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CUMBERLAND COUNTY BOE VOTES TO KEEP TEN COMMANDMENTS IN SCHOOLS

In a 6 to 3 vote tonight, the Cumberland County Board of Education passed a motion to keep the Ten Commandments on the Freedom Wall in schools in the county.

Several citizens spoke to the board in the public comments part of the agenda before the vote and all but two were in favor of keeping the Ten Commandments in the schools. Nathan Clouse, an attorney in Crossville, told the board the Ten Commandments is a historical document and to remove it from the schools based on a threat of a lawsuit was premature. Clarence Garrett of Lake Tansi told the board that if the commandments are removed, they are removing God’s presence from children at schools. Garrett said the Ten Commandments does not push religion and he closed by asking the board to stand up to outsiders threatening lawsuits if the Commandments are left up. Two individuals not from Cumberland County also addressed the board. June Griffin of Rhea County said the matter should be placed on a ballot for voters to decide. Patricia Johns of Overton County then spoke about the separation of church and state.

After the public comments, school board member Aretie Patterson said it was a very difficult issue but she felt the Ten Commandments should be removed from the schools, to prevent potential lawsuits, because the board has a fiduciary responsibility to the county. Board member Shirley Parris countered with a motion to leave the Ten Commandments in the schools as a historic document. The motion received a second and a call for a vote was made. School board members Jeff Freitag, Shirley Parris, Josh Stone, Don Hassler, Tom Netherton and David Bowman voted to leave the commandments in the schools while Robert Safdie, Aretie Patterson and Teresa Boston voted against.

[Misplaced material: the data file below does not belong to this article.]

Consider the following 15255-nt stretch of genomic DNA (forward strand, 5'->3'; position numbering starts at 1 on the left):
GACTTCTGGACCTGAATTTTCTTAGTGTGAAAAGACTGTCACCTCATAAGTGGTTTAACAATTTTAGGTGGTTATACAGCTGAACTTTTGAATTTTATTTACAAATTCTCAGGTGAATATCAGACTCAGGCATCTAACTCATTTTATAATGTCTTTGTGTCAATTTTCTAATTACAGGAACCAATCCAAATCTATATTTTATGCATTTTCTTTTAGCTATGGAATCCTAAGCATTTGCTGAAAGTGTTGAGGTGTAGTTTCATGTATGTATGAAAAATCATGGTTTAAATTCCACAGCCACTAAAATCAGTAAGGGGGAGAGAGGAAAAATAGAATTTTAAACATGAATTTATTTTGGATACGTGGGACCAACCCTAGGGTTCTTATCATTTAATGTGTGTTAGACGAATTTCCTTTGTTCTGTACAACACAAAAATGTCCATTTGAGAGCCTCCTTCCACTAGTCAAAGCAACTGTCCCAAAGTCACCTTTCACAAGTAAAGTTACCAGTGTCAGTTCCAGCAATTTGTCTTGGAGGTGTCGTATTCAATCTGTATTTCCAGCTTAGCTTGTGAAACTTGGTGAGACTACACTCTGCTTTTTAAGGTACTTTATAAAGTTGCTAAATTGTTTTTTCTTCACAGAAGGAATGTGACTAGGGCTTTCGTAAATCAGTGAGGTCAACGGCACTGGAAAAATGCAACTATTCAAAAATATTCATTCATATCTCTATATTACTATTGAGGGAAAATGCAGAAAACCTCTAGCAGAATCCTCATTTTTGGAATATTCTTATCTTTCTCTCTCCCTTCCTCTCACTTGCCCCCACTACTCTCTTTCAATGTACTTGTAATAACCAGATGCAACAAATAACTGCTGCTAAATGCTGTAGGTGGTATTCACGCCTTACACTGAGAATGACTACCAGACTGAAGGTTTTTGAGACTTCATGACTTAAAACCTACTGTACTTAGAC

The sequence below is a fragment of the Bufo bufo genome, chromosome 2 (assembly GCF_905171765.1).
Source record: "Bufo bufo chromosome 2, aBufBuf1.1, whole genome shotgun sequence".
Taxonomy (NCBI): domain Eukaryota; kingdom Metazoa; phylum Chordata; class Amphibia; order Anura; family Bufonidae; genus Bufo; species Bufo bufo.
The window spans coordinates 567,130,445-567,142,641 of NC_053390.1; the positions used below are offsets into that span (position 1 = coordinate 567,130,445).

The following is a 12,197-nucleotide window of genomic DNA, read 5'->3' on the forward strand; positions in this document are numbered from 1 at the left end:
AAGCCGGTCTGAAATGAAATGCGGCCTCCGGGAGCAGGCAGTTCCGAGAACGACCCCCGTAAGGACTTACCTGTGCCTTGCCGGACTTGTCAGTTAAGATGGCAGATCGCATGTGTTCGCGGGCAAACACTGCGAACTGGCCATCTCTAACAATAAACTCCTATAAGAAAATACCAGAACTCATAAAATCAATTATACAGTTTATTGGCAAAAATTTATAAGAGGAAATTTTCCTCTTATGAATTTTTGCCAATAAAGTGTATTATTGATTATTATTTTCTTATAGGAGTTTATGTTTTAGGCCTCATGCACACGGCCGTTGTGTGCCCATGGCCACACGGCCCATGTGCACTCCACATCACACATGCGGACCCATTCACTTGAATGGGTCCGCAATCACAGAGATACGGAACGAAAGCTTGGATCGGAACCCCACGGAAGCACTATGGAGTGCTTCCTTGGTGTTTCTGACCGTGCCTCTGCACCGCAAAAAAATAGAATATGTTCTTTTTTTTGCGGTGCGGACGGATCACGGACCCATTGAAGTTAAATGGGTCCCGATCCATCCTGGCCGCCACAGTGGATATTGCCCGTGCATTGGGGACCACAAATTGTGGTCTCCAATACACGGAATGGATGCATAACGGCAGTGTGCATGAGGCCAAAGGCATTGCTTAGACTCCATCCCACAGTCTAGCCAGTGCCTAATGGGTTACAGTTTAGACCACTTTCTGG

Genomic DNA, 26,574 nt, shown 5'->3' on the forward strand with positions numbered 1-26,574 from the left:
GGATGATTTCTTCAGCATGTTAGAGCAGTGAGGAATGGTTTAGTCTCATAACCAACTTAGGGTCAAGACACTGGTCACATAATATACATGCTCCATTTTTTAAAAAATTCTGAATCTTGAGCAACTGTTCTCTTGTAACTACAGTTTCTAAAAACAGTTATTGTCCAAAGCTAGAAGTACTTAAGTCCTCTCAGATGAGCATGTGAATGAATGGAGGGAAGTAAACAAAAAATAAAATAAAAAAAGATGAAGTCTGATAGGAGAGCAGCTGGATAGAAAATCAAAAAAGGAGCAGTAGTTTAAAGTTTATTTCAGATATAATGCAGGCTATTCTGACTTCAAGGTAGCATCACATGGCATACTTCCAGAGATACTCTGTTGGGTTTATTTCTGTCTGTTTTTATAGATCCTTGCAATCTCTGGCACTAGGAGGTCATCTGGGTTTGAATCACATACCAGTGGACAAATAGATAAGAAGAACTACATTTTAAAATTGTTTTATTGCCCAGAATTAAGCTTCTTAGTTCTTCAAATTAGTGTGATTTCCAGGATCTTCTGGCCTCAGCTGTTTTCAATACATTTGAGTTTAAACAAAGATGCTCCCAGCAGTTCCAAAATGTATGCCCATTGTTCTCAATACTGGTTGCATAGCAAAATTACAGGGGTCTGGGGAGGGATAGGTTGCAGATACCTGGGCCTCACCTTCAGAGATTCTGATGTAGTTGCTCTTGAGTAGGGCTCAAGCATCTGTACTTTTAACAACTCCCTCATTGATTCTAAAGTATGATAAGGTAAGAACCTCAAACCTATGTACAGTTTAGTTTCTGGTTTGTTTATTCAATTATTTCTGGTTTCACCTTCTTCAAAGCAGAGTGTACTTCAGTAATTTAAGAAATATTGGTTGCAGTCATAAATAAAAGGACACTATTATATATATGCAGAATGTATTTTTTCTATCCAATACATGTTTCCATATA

Another motion was made to allow school board attorney Earl Patton to contact an organization that stated they are willing to represent the Cumberland County School System at no charge in any lawsuits that may be filed by opponents to the commandments being left in the schools.

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1 Response

  1. June Griffin

    The people for too long have been overrun by the judicial tyranny who are incompetent to rule on American basic law. I pray there will be a formal declaration by those who stand by our foundations, exempting them from paying for institutions which promote new-age law and their bureaucracies. The majority of the people there did not know that the Tenn. Legislature had passed a law authorizing the posting of the Ten Commandments. I brought copies of both the Resolution passed by the Cumberland County Commission in 1999, which sated they would stand by their RIGHT to post the Commandments, and the law from the legislature which came from that State-wide movement. The 9th and 10th Articles to the Bill of Rights guarantees that WE THE PEOPLE within their State and County jurisdictions can determine their application. The Bill of Rights is hated by tyrants and priestcraft, legal or political.